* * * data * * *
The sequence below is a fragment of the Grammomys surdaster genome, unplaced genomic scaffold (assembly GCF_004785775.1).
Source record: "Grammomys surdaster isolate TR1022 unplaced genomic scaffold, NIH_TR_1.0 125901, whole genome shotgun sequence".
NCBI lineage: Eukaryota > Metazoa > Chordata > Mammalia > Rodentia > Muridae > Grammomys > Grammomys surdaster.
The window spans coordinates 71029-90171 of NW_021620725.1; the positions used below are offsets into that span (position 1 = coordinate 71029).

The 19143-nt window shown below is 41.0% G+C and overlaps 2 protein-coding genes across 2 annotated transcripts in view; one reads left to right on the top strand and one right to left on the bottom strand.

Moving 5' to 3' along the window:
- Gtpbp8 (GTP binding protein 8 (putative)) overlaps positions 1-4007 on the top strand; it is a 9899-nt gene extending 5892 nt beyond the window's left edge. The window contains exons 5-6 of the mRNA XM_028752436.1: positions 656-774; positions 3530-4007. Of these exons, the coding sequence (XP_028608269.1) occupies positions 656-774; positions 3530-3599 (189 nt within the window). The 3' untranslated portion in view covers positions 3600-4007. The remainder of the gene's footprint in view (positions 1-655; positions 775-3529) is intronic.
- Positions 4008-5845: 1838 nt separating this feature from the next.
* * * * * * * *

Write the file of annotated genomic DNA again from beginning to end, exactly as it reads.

The sequence below is a fragment of the Grammomys surdaster genome, unplaced genomic scaffold (assembly GCF_004785775.1).
Source record: "Grammomys surdaster isolate TR1022 unplaced genomic scaffold, NIH_TR_1.0 125901, whole genome shotgun sequence".
NCBI lineage: Eukaryota > Metazoa > Chordata > Mammalia > Rodentia > Muridae > Grammomys > Grammomys surdaster.
The window spans coordinates 71029-90171 of NW_021620725.1; the positions used below are offsets into that span (position 1 = coordinate 71029).

The 19143-nt window shown below is 41.0% G+C and overlaps 2 protein-coding genes across 2 annotated transcripts in view; one reads left to right on the top strand and one right to left on the bottom strand.

Moving 5' to 3' along the window:
- Gtpbp8 (GTP binding protein 8 (putative)) overlaps positions 1-4007 on the top strand; it is a 9899-nt gene extending 5892 nt beyond the window's left edge. The window contains exons 5-6 of the mRNA XM_028752436.1: positions 656-774; positions 3530-4007. Of these exons, the coding sequence (XP_028608269.1) occupies positions 656-774; positions 3530-3599 (189 nt within the window). The 3' untranslated portion in view covers positions 3600-4007. The remainder of the gene's footprint in view (positions 1-655; positions 775-3529) is intronic.
- Positions 4008-5845: 1838 nt separating this feature from the next.